ITV has announced a trio of special films for Black History Month.
Airing in October, Ashley Banjo, Charlene White and will.i.am will each front one-off programmes.
They will air alongside a high-profile awareness raising campaign from ITV Marketing and ITV Creative.
In Ashley Banjo: Britain in Black and White (19 October at 9PM), Ashley is going on a journey into his own past and also a journey of discovery into British History.
This history is one that has stubbornly remained outside the canon of British history – The black civil rights movement in the UK. Part journey of discovery, part intimate biography, Ashley will reveal how race and racism have impacted upon his life and that of his family and friends. Crucially by meeting civil rights trailblazers from modern history, he will also try and understand what it means to take a stand. He’ll get first hand testimony of the perils, positives and optimism of ‘standing up’. Armed with these stories and information, these trailblazers help him navigate his newly found purpose as champion for civil rights in the UK.
In Charlene White: Empire’s Child (21 October, 9PM), Charlene embarks on a journey to uncover the roots of her connection to the British Empire, as she tries to figure out why so many black Britons, despite all their positive contributions, are still fighting to be recognised as British.
Charlene’s father and uncle both served in the British armed forces, alongside many other black service men and women. In a revealing and emotional journey, Charlene travels across Britain and Jamaica to investigate her own heritage and the relationship between the Empire and her family.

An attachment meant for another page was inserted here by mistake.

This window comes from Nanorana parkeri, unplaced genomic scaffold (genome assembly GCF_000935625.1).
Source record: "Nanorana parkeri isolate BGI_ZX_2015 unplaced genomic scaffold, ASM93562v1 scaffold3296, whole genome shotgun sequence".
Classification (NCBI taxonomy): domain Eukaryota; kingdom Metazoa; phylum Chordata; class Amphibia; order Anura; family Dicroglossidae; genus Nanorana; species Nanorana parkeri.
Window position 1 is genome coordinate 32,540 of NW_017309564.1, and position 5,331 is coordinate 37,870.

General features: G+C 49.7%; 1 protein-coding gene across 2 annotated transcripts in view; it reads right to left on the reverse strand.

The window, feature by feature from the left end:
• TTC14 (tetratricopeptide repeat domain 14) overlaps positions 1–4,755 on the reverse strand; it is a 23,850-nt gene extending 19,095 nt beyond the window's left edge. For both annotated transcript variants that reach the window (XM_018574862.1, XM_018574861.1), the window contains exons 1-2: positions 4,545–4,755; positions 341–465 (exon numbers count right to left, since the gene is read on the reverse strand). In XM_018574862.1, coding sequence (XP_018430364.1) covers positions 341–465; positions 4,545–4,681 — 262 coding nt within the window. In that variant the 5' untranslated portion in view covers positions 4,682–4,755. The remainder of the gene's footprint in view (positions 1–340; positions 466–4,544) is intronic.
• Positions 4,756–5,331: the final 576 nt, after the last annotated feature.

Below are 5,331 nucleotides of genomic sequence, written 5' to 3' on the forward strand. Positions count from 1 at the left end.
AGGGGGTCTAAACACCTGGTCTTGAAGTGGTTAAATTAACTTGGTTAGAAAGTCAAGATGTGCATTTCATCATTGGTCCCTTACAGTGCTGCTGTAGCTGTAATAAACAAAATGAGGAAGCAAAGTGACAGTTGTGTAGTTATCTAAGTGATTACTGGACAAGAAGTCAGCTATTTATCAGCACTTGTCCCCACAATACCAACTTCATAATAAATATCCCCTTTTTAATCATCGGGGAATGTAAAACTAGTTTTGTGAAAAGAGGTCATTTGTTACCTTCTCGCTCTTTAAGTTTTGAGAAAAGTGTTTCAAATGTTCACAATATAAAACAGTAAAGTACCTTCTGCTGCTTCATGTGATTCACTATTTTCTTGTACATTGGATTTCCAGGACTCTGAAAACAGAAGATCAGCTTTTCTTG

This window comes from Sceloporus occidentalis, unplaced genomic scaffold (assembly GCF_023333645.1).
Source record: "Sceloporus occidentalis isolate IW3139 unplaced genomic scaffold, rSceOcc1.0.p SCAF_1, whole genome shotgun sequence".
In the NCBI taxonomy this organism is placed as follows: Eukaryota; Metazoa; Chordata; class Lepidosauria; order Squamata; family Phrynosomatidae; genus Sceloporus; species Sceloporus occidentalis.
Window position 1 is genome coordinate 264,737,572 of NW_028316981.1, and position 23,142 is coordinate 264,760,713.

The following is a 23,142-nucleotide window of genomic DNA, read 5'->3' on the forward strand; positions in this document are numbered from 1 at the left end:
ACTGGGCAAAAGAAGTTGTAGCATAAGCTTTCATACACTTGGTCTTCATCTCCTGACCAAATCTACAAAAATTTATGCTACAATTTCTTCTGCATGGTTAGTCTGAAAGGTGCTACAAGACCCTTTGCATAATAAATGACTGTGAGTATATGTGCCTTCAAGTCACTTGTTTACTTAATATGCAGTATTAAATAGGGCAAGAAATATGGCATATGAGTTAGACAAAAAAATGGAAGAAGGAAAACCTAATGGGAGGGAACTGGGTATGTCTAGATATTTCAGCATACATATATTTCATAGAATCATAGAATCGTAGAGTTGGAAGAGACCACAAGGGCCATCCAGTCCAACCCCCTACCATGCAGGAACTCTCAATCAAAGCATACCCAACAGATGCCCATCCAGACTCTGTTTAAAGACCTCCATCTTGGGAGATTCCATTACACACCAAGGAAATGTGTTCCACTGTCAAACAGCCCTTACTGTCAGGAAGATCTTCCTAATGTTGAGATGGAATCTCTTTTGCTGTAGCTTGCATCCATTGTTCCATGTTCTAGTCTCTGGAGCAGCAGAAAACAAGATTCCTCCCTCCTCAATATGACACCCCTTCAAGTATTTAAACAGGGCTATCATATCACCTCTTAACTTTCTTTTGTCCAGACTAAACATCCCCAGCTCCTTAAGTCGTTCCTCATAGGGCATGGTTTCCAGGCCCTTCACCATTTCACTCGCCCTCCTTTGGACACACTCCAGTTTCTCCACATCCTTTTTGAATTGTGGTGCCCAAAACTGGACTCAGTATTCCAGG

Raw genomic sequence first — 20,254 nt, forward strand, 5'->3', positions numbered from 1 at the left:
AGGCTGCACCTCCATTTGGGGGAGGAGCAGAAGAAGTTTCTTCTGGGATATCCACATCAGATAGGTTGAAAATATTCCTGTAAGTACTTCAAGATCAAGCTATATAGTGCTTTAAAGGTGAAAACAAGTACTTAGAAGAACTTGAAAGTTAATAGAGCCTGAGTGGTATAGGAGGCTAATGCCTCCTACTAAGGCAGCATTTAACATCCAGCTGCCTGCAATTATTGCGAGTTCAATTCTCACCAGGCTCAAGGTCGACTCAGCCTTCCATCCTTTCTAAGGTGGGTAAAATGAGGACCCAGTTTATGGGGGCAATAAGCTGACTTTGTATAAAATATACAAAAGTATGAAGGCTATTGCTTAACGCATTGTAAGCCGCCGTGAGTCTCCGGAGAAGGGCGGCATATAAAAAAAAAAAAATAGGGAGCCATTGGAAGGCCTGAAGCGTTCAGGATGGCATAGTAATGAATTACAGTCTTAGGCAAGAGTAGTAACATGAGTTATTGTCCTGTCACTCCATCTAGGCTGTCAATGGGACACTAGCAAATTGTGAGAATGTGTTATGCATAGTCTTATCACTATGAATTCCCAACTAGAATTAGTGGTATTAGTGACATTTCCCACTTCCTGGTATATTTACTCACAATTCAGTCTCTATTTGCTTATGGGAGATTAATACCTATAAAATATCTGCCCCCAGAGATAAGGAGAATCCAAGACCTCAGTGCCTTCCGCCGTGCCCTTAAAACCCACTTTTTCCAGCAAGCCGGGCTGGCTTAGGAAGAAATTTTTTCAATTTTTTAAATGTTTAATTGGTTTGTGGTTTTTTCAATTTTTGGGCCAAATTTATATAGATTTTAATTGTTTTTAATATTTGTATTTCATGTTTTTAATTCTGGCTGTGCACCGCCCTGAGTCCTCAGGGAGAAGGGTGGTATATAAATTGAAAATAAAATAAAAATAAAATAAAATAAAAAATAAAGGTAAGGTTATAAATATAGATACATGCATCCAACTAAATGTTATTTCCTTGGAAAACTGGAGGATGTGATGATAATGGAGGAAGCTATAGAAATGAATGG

A moving, surprisingly funny film, this is ultimately a quest for the truth of Britain in a racially charged world. Can the country ever truly emerge from the shadow of empire? How do we get through this present tumultuous period? And where does the future lie for Charlene’s children and their generation as black Britons?
Finally, will iam: The Blackprint (14 October, 9PM) is a one-hour documentary that follows global superstar will.i.am’s personal and timely exploration of what it means to be Black and British, in the country he calls his second home.
Born and raised in Los Angeles, will.i.am first came to the UK over twenty years ago. Since then the British public have welcomed will.i.am into their homes and hearts as a fully-fledged national treasure. Yet despite all the time he has spent in this country that he loves, will.i.am has never had the opportunity to explore Black Britain and find out what it’s really like to live here.
But now all that’s set to change as will.i.am embarks on a fascinating nationwide quest to learn about the lives of Black Brits, and compare and contrast the lived experience on both sides of the Atlantic.
From civil rights heroes and trail blazers in tech, to inspiring schoolchildren and even the odd famous friend, will.i.am’s mission sees him meeting members of the Black community from across the country, and learn about the milestone events that have helped shape the modern Black British landscape.
With surprising, shocking and revealing moments throughout, will.i.am’s thought provoking journey draws upon his own experiences growing up, and spans the heartbreak of the past, the struggles of the present day and the hopes for our future.
Commissioning Editor for the season, Satmohan Panesar, said: "Building on last year's celebrations, Black History Month returns to ITV this October. Featuring a range of engaging documentaries from some of our highest profile talent; through their personal stories, the films will explore what it means to be black in Britain today. We’re also really pleased that Sorry, I Didn’t Know is returning, which is a brilliant and entertaining showcase of diverse talent.
"Continuing our commitment to diversity off screen during the season, we're delighted to be working with DocHearts and Uplands Television, who are making their first films for ITV as part of the season, and continuing to develop diverse production talent at TriForce Productions and TwoFour on their Black History Month commissions.”